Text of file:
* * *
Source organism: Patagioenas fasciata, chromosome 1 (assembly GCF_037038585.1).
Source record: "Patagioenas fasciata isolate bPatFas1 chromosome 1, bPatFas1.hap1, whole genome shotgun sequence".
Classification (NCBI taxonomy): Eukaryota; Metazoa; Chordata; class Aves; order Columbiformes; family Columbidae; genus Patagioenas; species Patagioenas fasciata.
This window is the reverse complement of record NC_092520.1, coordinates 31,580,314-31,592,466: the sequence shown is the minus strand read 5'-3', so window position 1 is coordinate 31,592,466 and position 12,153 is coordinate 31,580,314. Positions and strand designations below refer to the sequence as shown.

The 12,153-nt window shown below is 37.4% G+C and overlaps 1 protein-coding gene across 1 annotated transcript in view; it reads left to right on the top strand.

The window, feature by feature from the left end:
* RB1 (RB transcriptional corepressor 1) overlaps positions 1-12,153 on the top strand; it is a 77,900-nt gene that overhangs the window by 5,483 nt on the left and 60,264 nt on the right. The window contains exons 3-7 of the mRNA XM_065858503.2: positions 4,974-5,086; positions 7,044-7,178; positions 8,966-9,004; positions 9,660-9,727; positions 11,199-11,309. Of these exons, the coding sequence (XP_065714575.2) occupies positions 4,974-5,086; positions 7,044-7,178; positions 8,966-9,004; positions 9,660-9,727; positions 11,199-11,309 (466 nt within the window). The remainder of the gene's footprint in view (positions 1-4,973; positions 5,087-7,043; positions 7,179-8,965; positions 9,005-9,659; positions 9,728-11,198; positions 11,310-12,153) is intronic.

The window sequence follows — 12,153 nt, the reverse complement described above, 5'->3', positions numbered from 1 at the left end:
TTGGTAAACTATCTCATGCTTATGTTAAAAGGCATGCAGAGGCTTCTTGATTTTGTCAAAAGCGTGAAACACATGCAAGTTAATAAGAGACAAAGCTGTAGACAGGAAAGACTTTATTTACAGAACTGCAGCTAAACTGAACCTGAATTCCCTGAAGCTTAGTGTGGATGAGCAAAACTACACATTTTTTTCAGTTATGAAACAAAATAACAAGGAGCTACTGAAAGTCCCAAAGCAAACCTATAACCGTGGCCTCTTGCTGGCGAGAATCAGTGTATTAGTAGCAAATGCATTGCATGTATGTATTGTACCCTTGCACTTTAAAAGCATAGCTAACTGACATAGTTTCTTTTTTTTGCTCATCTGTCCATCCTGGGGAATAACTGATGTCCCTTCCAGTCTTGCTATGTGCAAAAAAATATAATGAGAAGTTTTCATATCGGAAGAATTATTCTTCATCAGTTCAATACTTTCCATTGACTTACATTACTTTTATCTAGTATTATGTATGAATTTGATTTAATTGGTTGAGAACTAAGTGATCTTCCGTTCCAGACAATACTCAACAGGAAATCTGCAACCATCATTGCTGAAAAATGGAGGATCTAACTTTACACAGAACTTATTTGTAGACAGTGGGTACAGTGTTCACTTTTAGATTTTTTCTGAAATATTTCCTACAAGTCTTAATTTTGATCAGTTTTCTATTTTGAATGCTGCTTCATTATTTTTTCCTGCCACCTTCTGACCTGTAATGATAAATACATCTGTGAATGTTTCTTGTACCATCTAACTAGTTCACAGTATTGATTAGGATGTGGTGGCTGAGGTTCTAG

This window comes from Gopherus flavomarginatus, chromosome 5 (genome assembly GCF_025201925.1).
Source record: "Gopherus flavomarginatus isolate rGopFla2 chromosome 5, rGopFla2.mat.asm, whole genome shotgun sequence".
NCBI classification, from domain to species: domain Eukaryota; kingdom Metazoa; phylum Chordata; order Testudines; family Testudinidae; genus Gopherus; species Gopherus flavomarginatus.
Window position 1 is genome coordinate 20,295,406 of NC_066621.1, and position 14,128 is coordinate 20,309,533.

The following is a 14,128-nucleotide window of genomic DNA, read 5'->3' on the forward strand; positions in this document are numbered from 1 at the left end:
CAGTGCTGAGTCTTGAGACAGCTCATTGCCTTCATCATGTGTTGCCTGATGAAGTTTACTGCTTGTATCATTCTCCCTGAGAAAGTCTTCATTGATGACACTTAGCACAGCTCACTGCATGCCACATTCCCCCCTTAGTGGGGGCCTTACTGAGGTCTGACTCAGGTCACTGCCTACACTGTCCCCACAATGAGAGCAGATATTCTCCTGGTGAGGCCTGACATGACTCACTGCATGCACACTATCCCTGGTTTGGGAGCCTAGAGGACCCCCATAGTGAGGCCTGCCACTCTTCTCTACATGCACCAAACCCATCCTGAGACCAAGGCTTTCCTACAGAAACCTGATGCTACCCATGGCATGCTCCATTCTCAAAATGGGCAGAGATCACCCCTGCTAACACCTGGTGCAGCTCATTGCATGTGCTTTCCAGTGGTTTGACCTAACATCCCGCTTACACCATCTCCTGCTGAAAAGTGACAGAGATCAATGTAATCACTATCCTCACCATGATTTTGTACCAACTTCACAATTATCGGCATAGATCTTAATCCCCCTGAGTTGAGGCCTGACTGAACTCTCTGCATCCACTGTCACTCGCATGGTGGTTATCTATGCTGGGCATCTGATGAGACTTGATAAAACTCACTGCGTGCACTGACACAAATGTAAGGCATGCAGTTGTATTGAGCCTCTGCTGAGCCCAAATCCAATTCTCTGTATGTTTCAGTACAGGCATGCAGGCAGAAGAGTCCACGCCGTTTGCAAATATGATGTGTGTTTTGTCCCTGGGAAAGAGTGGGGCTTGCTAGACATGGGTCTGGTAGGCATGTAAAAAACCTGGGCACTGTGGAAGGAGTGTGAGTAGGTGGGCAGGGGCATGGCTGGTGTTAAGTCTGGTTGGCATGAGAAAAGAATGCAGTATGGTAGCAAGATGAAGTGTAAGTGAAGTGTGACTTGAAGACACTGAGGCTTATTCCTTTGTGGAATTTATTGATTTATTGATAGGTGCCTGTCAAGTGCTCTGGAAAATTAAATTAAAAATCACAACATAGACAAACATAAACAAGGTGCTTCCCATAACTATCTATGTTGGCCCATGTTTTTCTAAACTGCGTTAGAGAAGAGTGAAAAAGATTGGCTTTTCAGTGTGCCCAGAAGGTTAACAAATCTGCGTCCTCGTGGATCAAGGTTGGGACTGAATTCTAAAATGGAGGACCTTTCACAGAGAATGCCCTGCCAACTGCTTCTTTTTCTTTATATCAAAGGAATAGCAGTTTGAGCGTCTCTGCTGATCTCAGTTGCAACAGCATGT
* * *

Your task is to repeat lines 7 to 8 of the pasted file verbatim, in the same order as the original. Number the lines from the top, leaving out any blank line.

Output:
* RB1 (RB transcriptional corepressor 1) overlaps positions 1-12,153 on the top strand; it is a 77,900-nt gene that overhangs the window by 5,483 nt on the left and 60,264 nt on the right. The window contains exons 3-7 of the mRNA XM_065858503.2: positions 4,974-5,086; positions 7,044-7,178; positions 8,966-9,004; positions 9,660-9,727; positions 11,199-11,309. Of these exons, the coding sequence (XP_065714575.2) occupies positions 4,974-5,086; positions 7,044-7,178; positions 8,966-9,004; positions 9,660-9,727; positions 11,199-11,309 (466 nt within the window). The remainder of the gene's footprint in view (positions 1-4,973; positions 5,087-7,043; positions 7,179-8,965; positions 9,005-9,659; positions 9,728-11,198; positions 11,310-12,153) is intronic.

The window sequence follows — 12,153 nt, the reverse complement described above, 5'->3', positions numbered from 1 at the left end: